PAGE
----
Holly worked to make a visible minority less invisible, in both church and society. But his story itself illustrates the way the Church has told its history. I learned about Holly by reading The Church Awakens: African Americans and the Struggle for Justice, a website of the Archives of the Episcopal Church.[1] This website was created in 1993 in response to the 1991 General Convention’s call to address institutional racism and its pattern of forgetting. Ironically, this pattern of forgetting arose as a post-civil rights era phenomenon. Having made structural and policy changes, the conscience of the Church seemed to be relieved of the need to remember the “historic harm of three centuries of racism.” The Archives mined its resources to recover what were otherwise lost memories. The stories they tell are as disturbing as they are enlightening: holy women and men such as Holly are brought to light, but the recalcitrance of embedded prejudice in the church is most visible. Sewanee plays its part here, and we have much to do still to repent, retrieve and renew our history.

The second example of storytelling comes from our Old Testament lesson today. The Book of Deuteronomy stands as a bridge between Sinai and the Promised Land. Set in the moments just before Israel moves to cross the Jordan, its theme is obedience and loyalty. The future dangers that are highlighted are not so much from warfare but from success: the dangers of adopting foreign gods and worshipping at local shrines. A second telling of the law (deuteros nomos—hence “deutero – nomy”) is a necessary reminder to establish again the covenant relationship between God and God’s people.

But while law and rules and obedience are the main threads, they are woven with narrative wool. How many of you have children who complain about rules: “Who does which chores? Why do I have to wash my hands? Brush my teeth? Go to church?” Deuteronomy tells us that the way to respond to such questions is to tell a story. When your children ask you, “What is the meaning of these decrees and statutes?” you must tell them, “We were Pharaoh’s slaves in Egypt, but the Lord brought us out of Egypt with a mighty hand. The Lord displayed before our eyes great and awesome signs and wonders against Egypt, against Pharaoh and all his household” (Deut. 6:21-22). This narrative context is repeated at the end of Deuteronomy. “When you bring the first fruits of the harvest as a thank offering to the priest, you shall say: ‘A wandering Aramean was my ancestor; he went down into Egypt and lived there as an alien, few in number, and there he became a great nation, mighty and populous. When the Egyptians treated us harshly and afflicted us, by imposing hard labour on us, we cried to the Lord, the God of our ancestors; the Lord heard our voice and saw our affliction, our toil, and our oppression. The Lord brought us out of Egypt with a mighty hand and an outstretched arm, with a terrifying display of power, and with signs and wonders; and he brought us into this place and gave us this land, a land flowing with milk and honey’” (Deut. 26:5-9).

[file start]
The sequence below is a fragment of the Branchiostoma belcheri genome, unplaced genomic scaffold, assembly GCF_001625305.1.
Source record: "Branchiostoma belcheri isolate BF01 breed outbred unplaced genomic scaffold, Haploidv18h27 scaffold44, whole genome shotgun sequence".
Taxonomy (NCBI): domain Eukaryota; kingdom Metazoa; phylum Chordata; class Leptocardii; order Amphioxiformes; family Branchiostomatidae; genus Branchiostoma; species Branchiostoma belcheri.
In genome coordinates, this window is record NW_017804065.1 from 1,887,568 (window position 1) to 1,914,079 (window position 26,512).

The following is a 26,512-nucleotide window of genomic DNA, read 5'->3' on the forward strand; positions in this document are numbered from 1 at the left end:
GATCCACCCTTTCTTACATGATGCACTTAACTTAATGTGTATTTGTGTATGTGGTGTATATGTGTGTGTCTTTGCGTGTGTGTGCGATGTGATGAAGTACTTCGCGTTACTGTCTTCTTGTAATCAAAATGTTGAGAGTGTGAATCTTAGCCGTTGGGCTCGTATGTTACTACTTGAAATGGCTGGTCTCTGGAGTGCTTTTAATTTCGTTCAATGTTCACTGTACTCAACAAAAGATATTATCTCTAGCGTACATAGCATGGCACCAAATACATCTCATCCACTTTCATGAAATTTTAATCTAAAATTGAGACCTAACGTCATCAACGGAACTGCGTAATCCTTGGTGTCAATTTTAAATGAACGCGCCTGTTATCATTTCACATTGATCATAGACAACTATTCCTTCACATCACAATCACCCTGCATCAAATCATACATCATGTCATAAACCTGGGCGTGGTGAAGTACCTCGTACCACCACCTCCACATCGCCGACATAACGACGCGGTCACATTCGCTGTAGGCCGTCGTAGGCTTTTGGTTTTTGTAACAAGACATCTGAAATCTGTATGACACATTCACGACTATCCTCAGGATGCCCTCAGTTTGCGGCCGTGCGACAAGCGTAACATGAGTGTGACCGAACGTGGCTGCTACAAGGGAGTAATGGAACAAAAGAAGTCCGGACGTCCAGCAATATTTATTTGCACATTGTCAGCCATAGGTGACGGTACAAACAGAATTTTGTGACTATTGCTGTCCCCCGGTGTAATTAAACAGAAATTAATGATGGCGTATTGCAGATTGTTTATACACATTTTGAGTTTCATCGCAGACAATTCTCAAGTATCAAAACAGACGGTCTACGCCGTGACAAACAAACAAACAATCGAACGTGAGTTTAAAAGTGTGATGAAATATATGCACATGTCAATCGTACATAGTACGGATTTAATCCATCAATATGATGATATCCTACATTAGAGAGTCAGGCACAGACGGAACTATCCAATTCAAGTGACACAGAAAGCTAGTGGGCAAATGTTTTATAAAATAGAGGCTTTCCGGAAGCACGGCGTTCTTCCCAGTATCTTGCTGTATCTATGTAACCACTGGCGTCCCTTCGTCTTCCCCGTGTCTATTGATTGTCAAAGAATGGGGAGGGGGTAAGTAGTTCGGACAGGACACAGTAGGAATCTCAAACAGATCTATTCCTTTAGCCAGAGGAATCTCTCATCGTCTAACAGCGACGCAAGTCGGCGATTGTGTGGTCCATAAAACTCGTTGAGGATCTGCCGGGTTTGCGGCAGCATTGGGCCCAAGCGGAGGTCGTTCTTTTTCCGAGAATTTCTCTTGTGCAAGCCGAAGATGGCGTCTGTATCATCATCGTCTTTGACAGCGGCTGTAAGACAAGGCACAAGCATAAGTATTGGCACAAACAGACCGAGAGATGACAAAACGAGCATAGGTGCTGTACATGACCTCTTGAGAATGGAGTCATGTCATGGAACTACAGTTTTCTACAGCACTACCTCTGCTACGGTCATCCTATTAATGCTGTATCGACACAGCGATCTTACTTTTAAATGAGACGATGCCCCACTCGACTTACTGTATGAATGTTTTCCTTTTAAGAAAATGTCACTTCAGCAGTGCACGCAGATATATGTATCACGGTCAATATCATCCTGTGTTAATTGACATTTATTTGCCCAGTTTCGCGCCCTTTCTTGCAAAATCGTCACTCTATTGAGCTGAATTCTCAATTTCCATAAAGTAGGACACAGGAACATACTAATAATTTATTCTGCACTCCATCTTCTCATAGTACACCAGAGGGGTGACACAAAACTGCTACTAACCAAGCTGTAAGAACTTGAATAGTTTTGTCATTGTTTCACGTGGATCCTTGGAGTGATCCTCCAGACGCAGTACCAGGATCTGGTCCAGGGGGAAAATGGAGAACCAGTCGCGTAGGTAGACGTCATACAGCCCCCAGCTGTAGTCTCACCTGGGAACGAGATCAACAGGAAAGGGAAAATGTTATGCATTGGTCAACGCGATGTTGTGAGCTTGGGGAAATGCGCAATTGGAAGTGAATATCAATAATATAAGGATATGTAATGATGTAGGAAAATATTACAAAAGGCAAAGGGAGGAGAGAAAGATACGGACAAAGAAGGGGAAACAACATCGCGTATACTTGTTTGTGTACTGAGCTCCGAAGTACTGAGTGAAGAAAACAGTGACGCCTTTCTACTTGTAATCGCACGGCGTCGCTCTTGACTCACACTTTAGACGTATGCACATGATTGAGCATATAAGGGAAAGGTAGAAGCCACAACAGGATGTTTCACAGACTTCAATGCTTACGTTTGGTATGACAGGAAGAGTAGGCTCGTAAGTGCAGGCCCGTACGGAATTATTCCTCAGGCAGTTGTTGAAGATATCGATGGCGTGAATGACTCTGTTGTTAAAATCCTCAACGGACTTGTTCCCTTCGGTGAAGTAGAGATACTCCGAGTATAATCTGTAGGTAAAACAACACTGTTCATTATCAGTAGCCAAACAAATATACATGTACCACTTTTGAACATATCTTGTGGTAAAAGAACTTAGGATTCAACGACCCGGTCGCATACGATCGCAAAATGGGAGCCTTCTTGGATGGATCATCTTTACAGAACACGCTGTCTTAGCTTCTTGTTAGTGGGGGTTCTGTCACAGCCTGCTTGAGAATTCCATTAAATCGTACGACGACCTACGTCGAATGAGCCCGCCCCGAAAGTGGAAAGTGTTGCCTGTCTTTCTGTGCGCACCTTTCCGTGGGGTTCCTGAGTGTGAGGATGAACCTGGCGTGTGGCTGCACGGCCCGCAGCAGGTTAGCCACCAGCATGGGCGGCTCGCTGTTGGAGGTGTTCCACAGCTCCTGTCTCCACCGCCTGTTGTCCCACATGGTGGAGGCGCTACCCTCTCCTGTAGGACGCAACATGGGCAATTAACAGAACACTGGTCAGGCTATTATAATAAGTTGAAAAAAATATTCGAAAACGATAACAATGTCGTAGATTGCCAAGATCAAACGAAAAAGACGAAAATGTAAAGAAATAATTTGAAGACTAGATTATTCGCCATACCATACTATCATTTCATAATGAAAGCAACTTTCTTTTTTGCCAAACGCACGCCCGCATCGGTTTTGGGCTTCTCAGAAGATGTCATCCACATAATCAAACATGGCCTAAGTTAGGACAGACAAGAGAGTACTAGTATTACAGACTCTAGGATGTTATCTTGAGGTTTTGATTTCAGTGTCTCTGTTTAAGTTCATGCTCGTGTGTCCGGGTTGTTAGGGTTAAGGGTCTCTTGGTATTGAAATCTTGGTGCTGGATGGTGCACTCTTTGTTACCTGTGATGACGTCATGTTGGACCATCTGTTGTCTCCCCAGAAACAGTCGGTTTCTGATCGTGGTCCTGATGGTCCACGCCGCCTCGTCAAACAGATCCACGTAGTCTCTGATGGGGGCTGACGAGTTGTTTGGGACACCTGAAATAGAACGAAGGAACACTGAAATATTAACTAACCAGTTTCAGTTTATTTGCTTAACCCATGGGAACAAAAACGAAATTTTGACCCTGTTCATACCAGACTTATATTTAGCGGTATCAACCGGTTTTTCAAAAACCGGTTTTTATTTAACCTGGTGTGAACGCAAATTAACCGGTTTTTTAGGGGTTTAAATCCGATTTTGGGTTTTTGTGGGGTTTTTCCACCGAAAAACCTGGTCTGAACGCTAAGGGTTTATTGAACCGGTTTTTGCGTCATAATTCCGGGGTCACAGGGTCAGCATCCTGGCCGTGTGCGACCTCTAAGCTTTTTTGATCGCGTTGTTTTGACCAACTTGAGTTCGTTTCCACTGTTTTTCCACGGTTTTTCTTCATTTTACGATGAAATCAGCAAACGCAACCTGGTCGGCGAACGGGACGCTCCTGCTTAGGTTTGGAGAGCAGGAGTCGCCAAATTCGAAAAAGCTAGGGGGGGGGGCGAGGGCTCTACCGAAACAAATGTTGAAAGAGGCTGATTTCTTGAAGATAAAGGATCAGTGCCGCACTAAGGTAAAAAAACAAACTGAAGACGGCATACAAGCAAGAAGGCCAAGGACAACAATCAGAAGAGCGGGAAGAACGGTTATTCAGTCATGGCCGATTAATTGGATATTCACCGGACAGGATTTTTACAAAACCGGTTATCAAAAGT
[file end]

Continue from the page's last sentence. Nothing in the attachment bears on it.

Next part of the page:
But let us notice that this narrative also has its dark side. Just after the passage in Deuteronomy 6, chapter 7 continues with instructions about how to treat the neighbours in the Israelites’ new home. Once God has cleared away seven mighty nations from the land, “when the Lord your God gives them over to you and you defeat them, then you must utterly destroy them. Make no covenant with them and show them no mercy. . . . this is how you must deal with them: break down their altars, smash their pillars, hew down their sacred poles, burn their idols with fire” (Deut. 7: 2, 5). Yes, the theme is that God alone must garner the loyalty of Israel. But there is no avoiding the fact that God is ordering genocide. Our Biblical tradition – the stories we have told of God’s gracious work – are filled with prejudice that our generation must acknowledge. While we cannot change history, we can face the dark side in our heritage with honesty. We need to be attentive: we must read between the lines and, while not excusing the past, at the very least take care not to hand on embedded intolerance.

My third example of story telling is about making meaning in the present as events unfold in the midst of confusion. When the twin towers were attacked on 9/11 U.S. airspace was quickly closed and all planes in the air ordered to land. A number of commercial flights were over the Atlantic – too far along to return home. The closest airfield was in Gander, in Newfoundland: an airfield very much in use during World War II but rarely used in recent decades. One by one planes from London, Dublin, Frankfurt, and Moscow, among others, were ordered out of the sky, most pilots still ignorant of the reason why. In all, 38 jumbo jets landed in the space of a few hours, carrying 6500 passengers and crew, 17 dogs and cats and 2 rare bonobo chimps. The population of Gander is itself just under 10,000. But it became clear as this drama unfolded that those planes were not going to take off again anytime soon.